Eating disorders; The big issue - Ellern Mede

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Summary of Eating disorders; The big issue - Ellern Mede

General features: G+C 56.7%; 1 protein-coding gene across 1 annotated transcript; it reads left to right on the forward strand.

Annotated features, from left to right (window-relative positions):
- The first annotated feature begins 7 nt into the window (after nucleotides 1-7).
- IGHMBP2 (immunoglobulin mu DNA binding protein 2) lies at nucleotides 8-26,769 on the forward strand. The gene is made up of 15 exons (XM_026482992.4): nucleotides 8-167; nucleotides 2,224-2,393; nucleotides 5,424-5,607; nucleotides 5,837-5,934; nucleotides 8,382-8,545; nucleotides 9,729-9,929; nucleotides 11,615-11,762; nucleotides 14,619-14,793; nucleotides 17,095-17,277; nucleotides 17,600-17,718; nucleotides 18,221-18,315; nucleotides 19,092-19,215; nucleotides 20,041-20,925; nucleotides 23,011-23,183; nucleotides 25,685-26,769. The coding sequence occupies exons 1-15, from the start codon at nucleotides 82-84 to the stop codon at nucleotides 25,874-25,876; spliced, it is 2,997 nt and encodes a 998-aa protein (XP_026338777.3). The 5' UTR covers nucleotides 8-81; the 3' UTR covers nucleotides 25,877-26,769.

See discussions, stats, and author profiles for this publication at: Eating disorders: The big issue Article in The Lancet Psychiatry · April 2016 DOI: 10.1016/S2215-0366(16)00081-X CITATIONS 4 READS 401 21 authors, including: Some of the authors of this publication are also working on these related projects: Cognitive Remediation Therapy as a treatment enhancer in eating disorders and obsessive compulsive disorders View project Social Skills in Anorexia Nervosa View project Stefan Ehrlich Harvard Medical School 138 PUBLICATIONS 2,197 CITATIONS SEE PROFILE Beate Herpertz-Dahlmann RWTH Aachen University 420 PUBLICATIONS 8,511 CITATIONS SEE PROFILE Elena Tenconi University of Padova 39 PUBLICATIONS 713 CITATIONS SEE PROFILE A.A. van Elburg Utrecht University 91 PUBLICATIONS 1,163 CITATIONS SEE PROFILE All content following this page was uploaded by A.A. van Elburg on 17 April 2016. The user has requested enhancement of the downloaded file. All in-text references underlined in blue are added to the original document and are linked to publications on ResearchGate, letting you access and read them immediately. Comment Vol 3 April 2016 313 A new report7 from the King’s Fund entitled Bringing Together Physical and Mental Health: a New Frontier for Integrated Care not only reviews the case for integration, but also provides real practical examples of how it has been achieved. Importantly, the report describes both the barriers to and facilitators of its successful implementation on the basis of interviews of those involved. The barriers are many and not all will be overcome simply by colocation of services (colocation is not integration). They include deeply ingrained cultural factors in the workforce that reinforce division and the separate organisational and payment systems for physical and mental health care. Key facilitators to achievement of integration include strong leadership for change at both clinical and board level and a willingness to innovate in the relevant organisations. Policy developments in various countries, including the new models of care introduced by the National Health Service Five Year Forward View in England8 and the growth of accountable care organisations in the USA have the exciting potential to facilitate integration of physical and mental health care. However, this integration will only happen if psychiatrists and other professionals now actively engage with these developments and use them as opportunities to advocate for and lead new forms of collaborative or even integrated working. The idea of so-called parity of esteem for patients’ mental and physical health care, which has been successfully championed by the Royal College of Psychiatrists,9 has achieved considerable infl uence. Indeed, in England, the Health and Social Care Act 2012 created a new legal responsibility for the National Health Service to deliver parity of esteem between physical and mental health, something that the Government has pledged to achieve by 2020. However, interpretations of parity of esteem vary. One interpretation is simply for existing mental health services to be as well funded and provide as good care as existing physical health services. Although this interpretation is an important ambition, the report from the King’s Fund7 raises sights much higher than this ambition to a vision in which mental health care is not only as good as physical care is, but is also delivered as part of all health and care services. This challenge should be addressed and the opportunity seized if we are to repair the harm caused by 100 years of separation. *Michael Sharpe, Chris Naylor Department of Psychiatry, University of Oxford, Warneford Hospital, Oxford OX3 7JX, UK (MS); and The King’s Fund, London, UK (CN) [email protected] We declare no competing interests. 1 Sharpe M. Psychological medicine and the future of psychiatry. Br J Psychiatry 2014; 204: 91–92. 2 Mayou RA. The history of general hospital psychiatry. Br J Psychiatry 1989; 155: 764–76. 3 Barnett K, Mercer SW, Norbury M, Watt G, Wyke S, Guthrie B. Epidemiology of multimorbidity and implications for health care, research, and medical education: a cross-sectional study. Lancet 2012; 380: 37–43. 4 Naylor C, Parsonage M, McDaid D, Knapp M, Fossey M, Galea A. Long-term conditions and mental health. The cost of co-morbidities. London: The King’s Fund, 2012. 5 Collins C, Levis Hewson D, Munger R, Wade T. Evolving models of behavioral health integration in primary care. New York: Milbank Memorial Fund, 2010. 6 Thornicroft G. Premature death among people with mental illness. BMJ 2013; 346: f2969. 7 Naylor C, Das P, Ross S, Honeyman M, Thompson J, Gilburt H. Bringing together mental and physical health. A new frontier for integrated care. London: The Kings Fund, 2016 (in press). 8 National Health Service. Five year forward view. London: National Health Service, 2014. 9 Royal College of Psychiatrists. Whole-person care: from rhetoric to reality. Achieving parity between mental and physical health. London: Royal College of Psychiatrists, 2013. Eating disorders: the big issue The eating disorders (anorexia nervosa, bulimia nervosa, binge eating disorder, and related syndromes) are highly distinctive psychiatric disorders. The peak age of onset is 15–25 years—ie, at a developmentally sensitive time. The average illness duration is about 6 years. Young women make up the majority of people with anorexia and bulimia nervosa, with binge eating disorder nearly equally common in both sexes. The prevalence of eating disorder behaviours is rising in high-income countries, especially in combination with obesity.1 This increase is refl ected in rising numbers of these presentations to health services. Moreover, the illness is aff ecting people at an increasingly younger age.2 One in every six or seven young women have an eating disorder3 and anorexia nervosa is one of the most common chronic disorders in adolescence—at least as common as type 1 diabetes. Mortality rates are almost twice as high for people with eating disorders as in the general population, and nearly six times higher for people with anorexia nervosa. In people aged 15–24 years, the mortality risk from anorexia nervosa is higher than Detlev Van Ravenswaay/SPL Comment 314 Vol 3 April 2016 For more on mental health research funding in the UK see mental-health-research- funding-landscape-report for other serious diseases in adolescence, such as asthma or type 1 diabetes.4 One in every two to three people with bulimia nervosa or binge eating disorder are obese or will become obese, making them susceptible to obesity- related complications.3,5 Early intervention is key in achieving full recovery, yet many eating disorder cases are undetected and untreated. Talking therapies, including nutritional management, are the treatment of choice. In anorexia nervosa, family-based interventions for adolescents with a short illness are highly eff ective, but treatments for adults are only moderately eff ective.4,6 For bulimia nervosa and binge eating disorder, a solid body of evidence supports cognitive-behavioural interventions (including self-care and online versions). Medication has a limited role, and hence there is little involvement of so-called Big Pharma in eating disorders. Overall, fewer than half of patients with anorexia and bulimia nervosa fully recover.5,6 Many people with anorexia nervosa have long-term impairments in social functioning and employment. One in four has no paid employment.6 In binge eating disorder and bulimia nervosa, roughly half have substantial role impairment (eg, work, close relationships).7 Women with any eating disorder are more likely to stay childless, have fewer children, and need fertility treatment to conceive than those without an eating disorder. They have more diffi culties feeding their children and interacting with them. These diffi culties might contribute to the intergenerational perpetuation of eating disorders. Quality of life in eating disorders is as low as that in symptomatic coronary heart disease or major depression and worsens with illness duration.6 The burden on caregivers of people with eating disorders is substantially higher than that of caring for a relative with depression or schizophrenia. Compared with people caring for adults with serious physical or mental disorders (eg, cancer, psychosis, dementia), time spent caregiving in severe anorexia nervosa is nearly twice as high (24 h per week vs 14 h per week).8,9 Previous attempts to estimate size and cost of eating disorders in Europe10 have severely underestimated the problem because the most common eating disorders (binge eating disorder and eating disorder not otherwise specifi ed) were not counted, and key resource items, cost of lost productivity of families, and indirect costs due to reduced length of life and health were not included. Recent comprehensive estimates suggest that 20 million people in the European Union (EU) have an eating disorder, with a cost of about €1 trillion per year (fi nancial costs of about €249 billion plus burden of disease costs of about €763 billion). The fi nancial costs of eating disorders are similar and the burden of disease costs higher than those of anxiety and depression. Given the size and cost of the problem, research funding for eating disorders is inadequate—eg, in the UK, only 0·4% of mental health research expenditure is for eating disorders, compared with 7·2% for depression and 4·9% for psychosis. This funding disparity is refl ected in relatively low research activity in eating disorders. In the past decade, only 15 615 articles were published worldwide on eating disorders, compared with about 200 000 papers on depression (Web of Science, Nov 16, 2015). Most papers were about the psychology of eating disorders (42%) with only 10·5% about neurobiology. Within Horizon 2020—the biggest- ever EU research and innovation programme—no specifi c eating disorders funding is currently planned. Broad priorities for European mental health research have recently been outlined11 and are to be welcomed. A strategic plan for eating disorder research that builds on and expands this plan is now needed. Such a plan should establish a pan-European transdisciplinary framework that addresses stakeholder (eg, patients, carers, clinicians) research priorities. Further, no formal training structures are in place for young researchers in Europe that refl ect the transdisciplinary needs of the eating disorders specialty. EU-funded research and research-training initiatives in eating disorders have focused mainly on sociocultural risk and e-health. However, substantial advances will only arise if young researchers are trained and are familiar with state-of-the-art and emerging neurotechnology. Any such research training in eating disorders should be integrated across the weight spectrum, although eating disorder researchers have traditionally worked separately from those in obesity. It will also need to be a bench-to-bedside programme and span a range of neurobiological approaches used to assess cause, prevention, and treatment, and combine animal and human studies. It is unlikely that the required doctoral or post-doctoral research training programme needed to address this gap can be set up in individual countries, thus highlighting the need for an EU-wide initiative on capacity building. For more on the financial cost of eating disorders see http://thebutterflyfoundation. uploads/2012/12/Butterfly_ Report.pdf Comment Vol 3 April 2016 315 In summary, eating disorders are serious disorders that have a major impact on individuals, families, and wider society. Data indicate funding for eating disorders research is inadequate given the size of the problem. Notably, eating disorders are highly stigmatised, more so by men than by women.12 This stigmatisation could possibly play a part in funding decisions, because many policy makers and research funders are male. Although diff erent EU countries have strengths in specifi c aspects of eating disorders research, no EU strategic plan exists for setting research priorities. No formal training structures exist for young researchers to provide the interdisciplinary skills required to advance in the fi eld. To tackle the large and rising problem of eating disorders, and improve patients’ and families’ lives, the EU needs to recognise this big issue as a priority area to facilitate adequate funding for large-scale research endeavours and capacity building. For further references see the appendix. *Ulrike Schmidt, Roger Adan, Ilka Böhm, Iain C Campbell, Alexandra Dingemans, Stefan Ehrlich, Isis Elzakkers, Angela Favaro, Katrin Giel, Amy Harrison, Hubertus Himmerich, Hans W Hoek, Beate Herpertz-Dahlmann, Martien J Kas, Jochen Seitz, Paul Smeets, Lot Sternheim, Elena Tenconi, Annemarie van Elburg, Eric van Furth, Stephan Zipfel Department of Psychological Medicine, King’s College London, London SE5 8AF, UK (US, ICC, HH); Brain Center Rudolf Magnus, University Medical Center Utrecht, Utrecht, Netherlands (RA, MK, PS); Rintveld Hospital, Zeist, Netherlands (RA, IE); Department of Child and Adolescent Psychiatry, Technische Published Online February 8, 2016 S2215-0366(16)00014-6 Mental health in Europe’s Syrian refugee crisis Since 2011, the war in Syria has resulted in mass displacement of its population both inside and outside the country.1 Although neighbouring countries have hosted most of the refugees, since the summer of 2015 a surge of Syrian citizens have crossed through Turkey into Greece, with the ultimate aim of reaching western Europe. Thousands of Syrians are being subjected to harsh natural and manmade obstacles on their journey, while receiving poor medical care along the way.2 Although the prevalence of mental illness among these refugees is not available at present, it is expected to be greater than that of the general population, which is consistent with estimates from refugees in the countries neighbouring Syria.3,4 Longitudinal studies on the change in manifestation of psychological distress in Syrians have not been done. However, in other war-surviving populations, the prevalence of traumatic reactions and post-traumatic stress disorder (PTSD) declines over time, except in those with severe prolonged and complicated traumatic reactions.5 Hence, in the European refugee crisis, especially in the early stages of resettlement, individuals who face language barriers, unemployment, and acculturation issues might have a pervasive sense of demoralisation and hopelessness.6 In view of all these factors, care providers See Online for appendix Universität Dresden, Dresden, Germany (IB, SE); Rivierduinen Eating Disorders Ursula, Leiden, Netherlands (AD, EvF); Leiden University Medical Center, Leiden, Netherlands (EvF); University of Padova, Padova, Italy (AF, ET); Eberhard-Karls Universität, Tübingen, Germany (KG, SZ); Regent’s University London, London, UK (AH); Groningen University, Groningen, Netherlands (HWH); Technische Universität Aachen, Aachen, Germany (BH-D, JS); and University Clinics, Utrecht University, Utrecht, Netherlands (LS, AvE) [email protected] We declare no competing interests. 1 Darby A, Hay P, Mond J, Quirk F, Buttner P, Kennedy L. The rising prevalence of comorbid obesity and eating disorder behaviors from 1995 to 2005. Int J Eat Disord 2009; 42: 104–08. 2 Smink FR, van Hoeken D, Hoek HW. Epidemiology, course, and outcome of eating disorders. Curr Opin Psychiatry 2013; 26: 543–48. 3 Hay P, Girosi F, Mond J. Prevalence and sociodemographic correlates of DSM-5 eating disorders in the Australian population. J Eat Disord 2015; 3: 19. 4 Zipfel S, Giel KE, Bulik CM, Hay P, Schmidt U. Anorexia nervosa: aetiology, assessment and treatment. Lancet Psychiatry 2015; 2: 1099-111. 5 Kessler RC, Berglund PA, Chiu WT, et al. The prevalence and correlates of binge eating disorder in the World Health Organization World Mental Health Surveys. Biol Psychiatry 2013; 73: 904–14. 6 Treasure J, Zipfel S, Micali N, et al. Anorexia nervosa. Nat Rev Dis Primers 2015; 1: 15074. 7 Kessler RC, Shahly V, Hudson JI, et al. A comparative analysis of role attainment and impairment in binge-eating disorder and bulimia nervosa: results from the WHO World Mental Health Surveys. Epidemiol Psychiatr Sci 2014; 23: 27–41. 8 Viana MC, Gruber MJ, Shahly V, et al. Family burden related to mental and physical disorders in the world: results from the WHO World Mental Health (WMH) surveys. Rev Bras Psiquiatr 2013; 35: 115–25. 9 Raenker S, Hibbs R, Goddard E, et al. Caregiving and coping in carers of people with anorexia nervosa admitted for intensive hospital care. Int J Eat Disord 2013; 46: 346–54. 10 Gustavsson A, Svensson M, Jacobi F, et al. Cost of disorders of the brain in Europe 2010. Eur Neuropsychopharmacol 2011; 21: 718–79. 11 Wykes T, Haro JM, Belli SR, et al. Mental health research priorities for Europe. Lancet Psychiatry 2015; 2: 1036–42. 12 Mond JM, Arrighi A. Gender diff erences in perceptions of the severity and prevalence of eating disorders. Early Interv Psychiatry 2011; 5: 41–49. 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